At the end of the workshop participants strongly felt that an ongoing conversation on workplace learning was necessary. At the very least, they felt that an annual workshop at PHASA was warranted. They also suggested platforms through which ongoing postings of experiences and ideas could be shared among the group.
The I-CATHP workshop was facilitated by Professor Gail Hughes (interim chair of I-CATHP SIG) on 7 October 2015 from 12h45-15h45 pm. There were 13 participants attending the first held workshop of this newly formed SIG.
The agenda was as follows:
The participants represented a diverse group: health professionals (doctors, nurses); herbal science researchers; medical anthropologists, etc. and there were also participants from other parts of Africa (e.g. Uganda) and Europe (UK).
Key points mentioned in the workshop for further exploration and discussion :
Peter Orris and Rico Euripidou
“Climate change is the biggest global health threat of the 21st century… We call for a public health movement that frames the threat of climate change for humankind as a health issue.” — The Lancet and University College London Commission on Managing the Health Effects of Climate Change, 2009.
Nearly all aspects of modern life, in all parts of the world, benefit from access to energy. From powering equipment to provide medical care, to prolonging daylight hours to enable studying, energy access can support and enhance health in myriad ways. However, there are important health considerations in the generation, distribution, and consumption of various energy sources, arising from their impact on social, environmental, and economic systems. Leading medical journals and health professional organizations have begun to endorse the evidence and amplify the message that air pollution and climate change both pose serious challenges to global public health and therefore must be addressed as public health issues.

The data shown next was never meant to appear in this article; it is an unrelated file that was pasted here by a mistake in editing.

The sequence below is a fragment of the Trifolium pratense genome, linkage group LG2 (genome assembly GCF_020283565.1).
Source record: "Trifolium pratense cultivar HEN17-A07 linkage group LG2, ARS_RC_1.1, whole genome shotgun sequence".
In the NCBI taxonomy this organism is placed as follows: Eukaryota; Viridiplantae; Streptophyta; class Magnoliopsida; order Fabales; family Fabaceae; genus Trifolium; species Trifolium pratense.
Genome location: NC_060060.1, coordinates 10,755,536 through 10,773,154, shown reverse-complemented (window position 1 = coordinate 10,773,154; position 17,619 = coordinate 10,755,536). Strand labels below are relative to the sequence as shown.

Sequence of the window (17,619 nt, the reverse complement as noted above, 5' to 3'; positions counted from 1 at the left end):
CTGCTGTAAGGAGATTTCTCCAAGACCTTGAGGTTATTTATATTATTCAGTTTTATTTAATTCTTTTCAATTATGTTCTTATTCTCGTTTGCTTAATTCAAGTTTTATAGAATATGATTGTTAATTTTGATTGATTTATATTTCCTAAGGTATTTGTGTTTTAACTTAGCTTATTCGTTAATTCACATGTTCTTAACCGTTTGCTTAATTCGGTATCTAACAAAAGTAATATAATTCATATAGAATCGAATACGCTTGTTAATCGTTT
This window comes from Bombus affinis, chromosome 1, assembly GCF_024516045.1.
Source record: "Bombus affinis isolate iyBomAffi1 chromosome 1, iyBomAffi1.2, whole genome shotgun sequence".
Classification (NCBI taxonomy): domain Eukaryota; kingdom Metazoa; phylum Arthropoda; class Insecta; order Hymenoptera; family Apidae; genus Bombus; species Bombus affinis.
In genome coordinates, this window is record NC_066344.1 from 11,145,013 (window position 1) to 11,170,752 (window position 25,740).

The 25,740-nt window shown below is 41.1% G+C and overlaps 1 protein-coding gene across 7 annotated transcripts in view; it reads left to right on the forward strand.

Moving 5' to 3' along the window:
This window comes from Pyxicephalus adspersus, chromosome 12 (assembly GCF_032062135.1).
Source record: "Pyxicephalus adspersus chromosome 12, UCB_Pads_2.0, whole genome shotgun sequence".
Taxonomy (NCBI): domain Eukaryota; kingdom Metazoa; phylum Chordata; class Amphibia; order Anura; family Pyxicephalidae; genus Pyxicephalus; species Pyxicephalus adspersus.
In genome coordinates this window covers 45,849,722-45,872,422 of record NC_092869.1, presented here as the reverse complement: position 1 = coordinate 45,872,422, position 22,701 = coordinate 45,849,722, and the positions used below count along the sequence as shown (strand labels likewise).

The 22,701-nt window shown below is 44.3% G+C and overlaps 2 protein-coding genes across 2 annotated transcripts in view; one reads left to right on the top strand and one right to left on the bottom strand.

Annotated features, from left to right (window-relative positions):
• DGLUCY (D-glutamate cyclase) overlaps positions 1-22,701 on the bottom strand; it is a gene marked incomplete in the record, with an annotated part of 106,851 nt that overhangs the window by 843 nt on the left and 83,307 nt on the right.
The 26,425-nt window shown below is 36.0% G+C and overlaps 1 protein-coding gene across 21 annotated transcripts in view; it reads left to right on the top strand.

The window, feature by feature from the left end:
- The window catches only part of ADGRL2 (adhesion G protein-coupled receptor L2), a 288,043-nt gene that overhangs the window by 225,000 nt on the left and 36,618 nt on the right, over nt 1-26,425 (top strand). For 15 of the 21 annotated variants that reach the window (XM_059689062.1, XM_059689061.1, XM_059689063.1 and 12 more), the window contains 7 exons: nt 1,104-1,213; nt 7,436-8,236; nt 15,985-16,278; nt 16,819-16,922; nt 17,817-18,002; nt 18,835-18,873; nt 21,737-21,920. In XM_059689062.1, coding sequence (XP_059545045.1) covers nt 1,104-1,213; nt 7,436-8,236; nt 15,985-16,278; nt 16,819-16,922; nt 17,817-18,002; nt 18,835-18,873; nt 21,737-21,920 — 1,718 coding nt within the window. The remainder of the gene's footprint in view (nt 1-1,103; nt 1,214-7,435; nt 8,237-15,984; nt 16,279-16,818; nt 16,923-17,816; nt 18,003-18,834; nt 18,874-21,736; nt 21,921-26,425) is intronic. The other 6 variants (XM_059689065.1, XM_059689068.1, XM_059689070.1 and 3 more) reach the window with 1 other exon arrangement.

According to the WHO, approximately 7 million premature deaths per year result from exposure to air pollution, making it the world’s largest environmental health risk. Approximately half of the burden is attributable to outdoor air pollution, which comes from the combustion of fossil fuels and contributes to deaths due to ischemic heart disease, stroke, chronic obstructive pulmonary disease, lung cancer, and respiratory infections. The burning of fossil fuels is also responsible for the majority of greenhouse gas emissions that contribute to climate change. By causing or intensifying extreme weather events, food and water insecurity, and the migration of infectious diseases, climate change exacerbates global health challenges.
The global public health community has a unique opportunity to serve as an interlocutor between the scientific evidence on the harmful effects of fossil fuel-based energy generation and the health benefits of policies that mitigate air pollution by transitioning to clean, renewable energy. Around the world, public health professionals are beginning to engage on the health impacts of air pollution and climate change by advocating for health impacts to be considered in energy decision making, and promoting the health cost savings afforded by healthier energy choices. In countries ranging from India to South Africa, Poland to the Philippines, Australia, the United States, and China, health professionals are increasingly documenting the negative health impacts of the dirtiest forms of energy such as coal, and the health benefits of clean, renewable energy such as solar and wind. Public health associations and other health institutions in many of these countries are taking positions that advocate for a move away from fossil fuels and toward a healthy energy future. To find out more, visit the Healthy Energy Initiative. www.healthyenergyinitiative.org
The following are elements of discussions and actions from the workshop: